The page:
Tax Department’s change in stand on applicability of MAT to FPIs
In the light of the above, the Indian Tax Authorities took the view in the recently concluded tax assessments for the period from 1 April 2011 to 31 March 2012 that MAT should apply to income earned by FPIs incorporated as “company”. Accordingly, the Tax Authorities have considered income disclosed in the tax return as book profits and have taxed the same at 18.5 percent. As a result, tax notices resulting from MAT levy have been issued to such assessed FPIs.
Further, under the Indian Income Tax Act, the Tax Authorities are entitled to issue notices for reassessing/assessing income for the past 5 to 7 financial years, as the case may be. Accordingly, the Tax Authorities have already sent notices to certain corporate FPIs in order to re-open/re-assess past years’ tax returns. Primary reason likely being to assess and levy MAT, wherever applicable.
It was hoped that the Budget amendments would put the controversy to rest. However, the amendment, though well intended, has raised more questions rather than settling the controversy.
As per the amendments proposed in the Finance Bill 2015, the tax officers have interpreted that the proposed amendments apply only from 1 April 2015 onwards. As a result, MAT provisions should be applicable for past years.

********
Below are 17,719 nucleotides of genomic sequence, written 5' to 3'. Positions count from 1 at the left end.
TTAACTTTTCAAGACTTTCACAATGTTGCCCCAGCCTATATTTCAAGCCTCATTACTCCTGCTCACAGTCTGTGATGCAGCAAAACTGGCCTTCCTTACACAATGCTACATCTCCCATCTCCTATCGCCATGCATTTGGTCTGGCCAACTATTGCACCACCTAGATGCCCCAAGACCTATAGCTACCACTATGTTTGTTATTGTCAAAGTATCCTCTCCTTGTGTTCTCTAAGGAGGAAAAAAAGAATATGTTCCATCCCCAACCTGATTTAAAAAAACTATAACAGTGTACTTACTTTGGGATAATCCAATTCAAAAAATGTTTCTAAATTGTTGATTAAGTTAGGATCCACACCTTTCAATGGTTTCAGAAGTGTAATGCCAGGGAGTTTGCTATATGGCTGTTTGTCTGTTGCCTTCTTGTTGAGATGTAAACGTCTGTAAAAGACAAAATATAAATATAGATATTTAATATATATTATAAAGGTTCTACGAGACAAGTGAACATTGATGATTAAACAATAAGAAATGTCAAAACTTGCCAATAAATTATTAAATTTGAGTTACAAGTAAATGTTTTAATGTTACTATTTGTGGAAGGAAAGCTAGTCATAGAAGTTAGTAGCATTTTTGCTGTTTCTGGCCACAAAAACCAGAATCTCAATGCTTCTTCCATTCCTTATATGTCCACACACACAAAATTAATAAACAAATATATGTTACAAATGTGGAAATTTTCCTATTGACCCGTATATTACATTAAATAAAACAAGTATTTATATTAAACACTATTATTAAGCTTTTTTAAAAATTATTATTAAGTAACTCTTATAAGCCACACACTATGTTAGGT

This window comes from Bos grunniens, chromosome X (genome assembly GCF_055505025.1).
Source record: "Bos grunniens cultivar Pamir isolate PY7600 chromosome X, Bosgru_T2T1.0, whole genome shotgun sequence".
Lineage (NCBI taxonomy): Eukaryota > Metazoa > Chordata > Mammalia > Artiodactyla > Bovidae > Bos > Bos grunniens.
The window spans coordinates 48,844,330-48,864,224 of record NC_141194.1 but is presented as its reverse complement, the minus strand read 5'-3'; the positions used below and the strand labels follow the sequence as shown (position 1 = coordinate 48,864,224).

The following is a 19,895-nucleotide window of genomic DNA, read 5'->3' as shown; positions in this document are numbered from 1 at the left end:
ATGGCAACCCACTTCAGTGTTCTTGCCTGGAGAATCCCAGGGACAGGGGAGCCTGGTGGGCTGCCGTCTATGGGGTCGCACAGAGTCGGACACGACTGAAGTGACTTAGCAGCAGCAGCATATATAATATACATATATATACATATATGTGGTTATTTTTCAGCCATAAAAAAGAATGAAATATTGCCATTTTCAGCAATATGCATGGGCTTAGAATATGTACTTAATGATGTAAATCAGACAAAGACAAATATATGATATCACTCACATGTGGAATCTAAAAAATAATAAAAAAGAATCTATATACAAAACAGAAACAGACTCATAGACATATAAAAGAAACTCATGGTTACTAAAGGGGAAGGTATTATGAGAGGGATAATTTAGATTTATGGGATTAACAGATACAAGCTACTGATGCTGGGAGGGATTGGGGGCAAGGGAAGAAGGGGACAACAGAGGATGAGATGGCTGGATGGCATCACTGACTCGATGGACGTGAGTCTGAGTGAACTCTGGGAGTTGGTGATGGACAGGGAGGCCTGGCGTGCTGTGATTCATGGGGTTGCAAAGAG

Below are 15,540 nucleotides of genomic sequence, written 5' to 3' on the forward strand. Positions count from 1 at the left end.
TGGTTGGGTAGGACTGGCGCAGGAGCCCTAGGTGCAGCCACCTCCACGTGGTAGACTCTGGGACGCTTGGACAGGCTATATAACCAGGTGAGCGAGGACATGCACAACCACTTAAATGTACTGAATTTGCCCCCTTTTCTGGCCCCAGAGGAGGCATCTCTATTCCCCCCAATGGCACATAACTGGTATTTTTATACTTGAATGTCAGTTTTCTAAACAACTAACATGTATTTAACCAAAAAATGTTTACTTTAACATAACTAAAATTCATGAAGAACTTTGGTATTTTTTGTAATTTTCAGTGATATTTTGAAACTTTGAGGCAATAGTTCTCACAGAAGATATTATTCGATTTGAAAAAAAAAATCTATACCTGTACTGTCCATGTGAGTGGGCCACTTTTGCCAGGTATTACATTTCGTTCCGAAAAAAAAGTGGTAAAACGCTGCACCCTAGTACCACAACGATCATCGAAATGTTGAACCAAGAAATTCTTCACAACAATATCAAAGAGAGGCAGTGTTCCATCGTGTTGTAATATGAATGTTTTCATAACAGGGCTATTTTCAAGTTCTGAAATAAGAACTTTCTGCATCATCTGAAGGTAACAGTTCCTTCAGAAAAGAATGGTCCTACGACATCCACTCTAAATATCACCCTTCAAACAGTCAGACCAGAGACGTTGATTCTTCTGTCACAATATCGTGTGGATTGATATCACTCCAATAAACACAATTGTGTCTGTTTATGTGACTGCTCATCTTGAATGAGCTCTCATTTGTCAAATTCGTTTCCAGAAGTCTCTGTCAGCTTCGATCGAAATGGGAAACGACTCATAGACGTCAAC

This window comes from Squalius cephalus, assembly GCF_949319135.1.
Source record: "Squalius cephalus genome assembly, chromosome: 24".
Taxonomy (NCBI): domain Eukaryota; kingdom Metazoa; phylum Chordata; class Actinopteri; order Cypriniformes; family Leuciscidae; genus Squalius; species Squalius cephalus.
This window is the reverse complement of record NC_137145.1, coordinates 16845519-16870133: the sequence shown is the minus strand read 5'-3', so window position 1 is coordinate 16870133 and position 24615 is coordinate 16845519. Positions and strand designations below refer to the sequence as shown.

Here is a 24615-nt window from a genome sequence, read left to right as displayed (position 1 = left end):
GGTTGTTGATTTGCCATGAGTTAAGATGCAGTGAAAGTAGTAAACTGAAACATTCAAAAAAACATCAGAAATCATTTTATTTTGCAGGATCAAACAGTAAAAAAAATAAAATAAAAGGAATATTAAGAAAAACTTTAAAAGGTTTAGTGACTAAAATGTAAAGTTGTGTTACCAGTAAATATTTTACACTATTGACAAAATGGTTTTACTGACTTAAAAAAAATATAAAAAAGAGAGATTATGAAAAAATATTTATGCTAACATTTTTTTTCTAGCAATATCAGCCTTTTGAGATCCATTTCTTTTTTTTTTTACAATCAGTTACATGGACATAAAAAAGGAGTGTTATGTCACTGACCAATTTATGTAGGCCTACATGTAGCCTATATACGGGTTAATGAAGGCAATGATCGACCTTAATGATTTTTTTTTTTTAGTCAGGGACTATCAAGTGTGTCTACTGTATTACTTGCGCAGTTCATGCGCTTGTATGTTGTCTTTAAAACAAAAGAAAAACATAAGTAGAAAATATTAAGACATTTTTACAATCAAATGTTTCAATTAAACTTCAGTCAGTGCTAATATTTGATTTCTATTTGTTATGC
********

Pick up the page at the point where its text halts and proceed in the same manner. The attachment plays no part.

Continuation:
Going forward also, in view of the proposed amendment to exclude specific items of income of FPIs from MAT computation, the applicability of MAT provisions to items of income not specifically excluded remains to be seen. Some clarifications in this regard are expected to be issued before the Finance Bill will come into force.
It needs to be seen how the Supreme Court will decide in the Castleton Investment Limited case and whether it would address the question of retroactive application of MAT rules to FPIs.
MAT provisions should be applicable to taxpayers that are registered/formed as corporate entities. It should not be applicable to non-corporate entities.